Surfing is one of the oldest sporting activities that still attract great admiration and support from both recreational and professional surfers around the world.

With its history dating back to the ancient Polynesian culture, surfing has developed from an ‘elite’ sport for the ruling class to what is commonly a favorite pastime and professional sporting activity for individuals of all ages and backgrounds. The development of modern surfing at the start of the 20th century increased innovations, and immense public exposure is credited with efforts to promote tourism in most of the regions where the game is practiced.
History and Development of Surfing
Several studies have noted that surfing began around AD 1000, with the ancient Hawaiian peoples riding carved-out koa tree as a cultural phenomenon, mainly practiced by the members of the ruling class. The centrality of surfing in the Polynesian culture marked an integral point in the development of the sport not merely as a recreational activity, but also one that is deeply integrated into their culture as an art. Historians suggest that the spread of surfing to other locations was made possible by the migration of pacific islands from Haiti, Indonesia, Tahiti, and Fiji (Finney & Houston, 1996). Following European contact with the indigenous people in the early 19th century, surfing began to develop two other regions?a factor that contributed to innovations and the popularity of the sport in North America, Australia, and Europe (Almond, 2009). In the mid 1920s, Duke Kahanamoku, a Waterman and an Olympic medalist and other influential professional surfers, played a critical role in the development of the sport to other regions of the world. Until the 1960s, surfing was mainly centralized in three locations, namely Hawaii, California, and Australia. The increased portrayal of the sport in films marked a key step in increasing public exposure, and one that also triggered increased interest on the part of scholars, scientists, and other groups whom through innovations and research have greatly contributed to the modern status of the game. Though started in the mid-60s, professional surfing gained much prominence in the 1970s after the development of tow-in surfing, which became popular among big-wave surfers.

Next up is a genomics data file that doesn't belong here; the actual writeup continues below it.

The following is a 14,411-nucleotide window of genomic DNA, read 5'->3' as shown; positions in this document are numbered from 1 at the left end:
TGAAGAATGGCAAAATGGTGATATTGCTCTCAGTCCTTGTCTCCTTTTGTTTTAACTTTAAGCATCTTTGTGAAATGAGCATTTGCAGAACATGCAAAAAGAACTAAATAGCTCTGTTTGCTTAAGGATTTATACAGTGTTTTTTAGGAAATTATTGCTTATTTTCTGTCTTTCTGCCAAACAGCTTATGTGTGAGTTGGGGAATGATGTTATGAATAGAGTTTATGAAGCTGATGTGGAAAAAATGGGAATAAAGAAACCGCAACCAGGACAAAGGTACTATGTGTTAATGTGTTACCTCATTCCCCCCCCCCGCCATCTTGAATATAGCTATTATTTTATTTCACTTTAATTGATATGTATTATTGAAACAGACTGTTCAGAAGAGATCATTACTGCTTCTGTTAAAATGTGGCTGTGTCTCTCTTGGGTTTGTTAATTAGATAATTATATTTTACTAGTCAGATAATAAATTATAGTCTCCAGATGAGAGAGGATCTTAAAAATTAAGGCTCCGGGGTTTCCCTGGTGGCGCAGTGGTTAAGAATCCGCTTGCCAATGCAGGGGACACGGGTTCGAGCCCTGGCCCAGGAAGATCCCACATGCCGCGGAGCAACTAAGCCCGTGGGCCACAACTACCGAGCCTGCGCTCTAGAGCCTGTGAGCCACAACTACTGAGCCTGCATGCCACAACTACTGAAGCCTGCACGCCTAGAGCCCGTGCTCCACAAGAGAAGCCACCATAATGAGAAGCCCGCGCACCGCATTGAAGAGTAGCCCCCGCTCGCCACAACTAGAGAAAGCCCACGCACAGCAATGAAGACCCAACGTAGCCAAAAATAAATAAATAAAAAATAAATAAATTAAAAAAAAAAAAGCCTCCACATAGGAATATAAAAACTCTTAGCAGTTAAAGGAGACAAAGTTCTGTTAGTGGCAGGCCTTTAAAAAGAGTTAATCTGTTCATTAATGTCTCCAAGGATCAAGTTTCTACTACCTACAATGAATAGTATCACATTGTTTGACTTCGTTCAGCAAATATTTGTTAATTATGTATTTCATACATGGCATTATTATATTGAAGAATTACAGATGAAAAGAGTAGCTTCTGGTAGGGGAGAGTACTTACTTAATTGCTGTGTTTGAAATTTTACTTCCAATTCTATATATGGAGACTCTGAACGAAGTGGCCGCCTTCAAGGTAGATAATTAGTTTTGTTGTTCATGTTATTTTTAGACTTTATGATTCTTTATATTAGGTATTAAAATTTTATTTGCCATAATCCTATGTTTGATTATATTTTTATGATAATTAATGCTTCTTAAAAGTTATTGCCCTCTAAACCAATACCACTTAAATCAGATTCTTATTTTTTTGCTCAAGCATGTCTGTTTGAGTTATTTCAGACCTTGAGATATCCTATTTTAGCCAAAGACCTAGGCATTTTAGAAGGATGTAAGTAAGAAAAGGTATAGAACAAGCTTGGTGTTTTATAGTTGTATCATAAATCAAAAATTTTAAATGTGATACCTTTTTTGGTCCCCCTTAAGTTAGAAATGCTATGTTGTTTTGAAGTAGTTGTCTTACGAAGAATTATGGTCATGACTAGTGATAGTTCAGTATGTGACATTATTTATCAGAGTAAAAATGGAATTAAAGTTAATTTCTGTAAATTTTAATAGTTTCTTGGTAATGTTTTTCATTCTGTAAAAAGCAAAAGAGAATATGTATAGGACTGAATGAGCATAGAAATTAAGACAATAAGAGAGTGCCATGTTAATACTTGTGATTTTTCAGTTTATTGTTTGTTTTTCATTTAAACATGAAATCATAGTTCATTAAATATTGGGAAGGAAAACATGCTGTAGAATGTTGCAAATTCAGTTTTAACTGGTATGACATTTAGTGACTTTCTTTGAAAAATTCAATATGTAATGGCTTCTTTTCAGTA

Founded in 1968, the International Professional Surfers (IPS) assumed a significant role in the promotion of the sport through global pro tours, which included some of the famous surfers at that time (Diel & Menges, 2008). While the IPS group took a central position in promoting surfing through prize-money events, such efforts were undermined by lack of resource to allow adequate preparation for the events. In 1982, the Association of Surfing Professionals assumed the major administrative duties from the IPS, a move that led to further development of surfing as a professional sport. Popular surfing events during the 1990s, including the Billabong Pro, Pipeline Masters, and the Op Pro displayed the most progressive surfing, which is believed to have set the pace for the development of modern surfing (Diel & Menges, 2008).
There is a wide range of equipment for surfing, including surfboards, Bodyboards, stand up Paddleboards, Kneeboards, surf mats and Kneeboards. For beginners, a surfboard, a wetsuit, and a leash is most preferred for both safety and enjoyment. These surfboards are required to be long, thick, and wide to give both buoyancy and to enable faster paddling thus making it possible for the surfer to catch the wave easily. A wider width also enables the surfer to gain extra stability when standing up without compromising mobility. Other equipments include a surf wax, fins, traction pads, and board wears (Almond, 2009).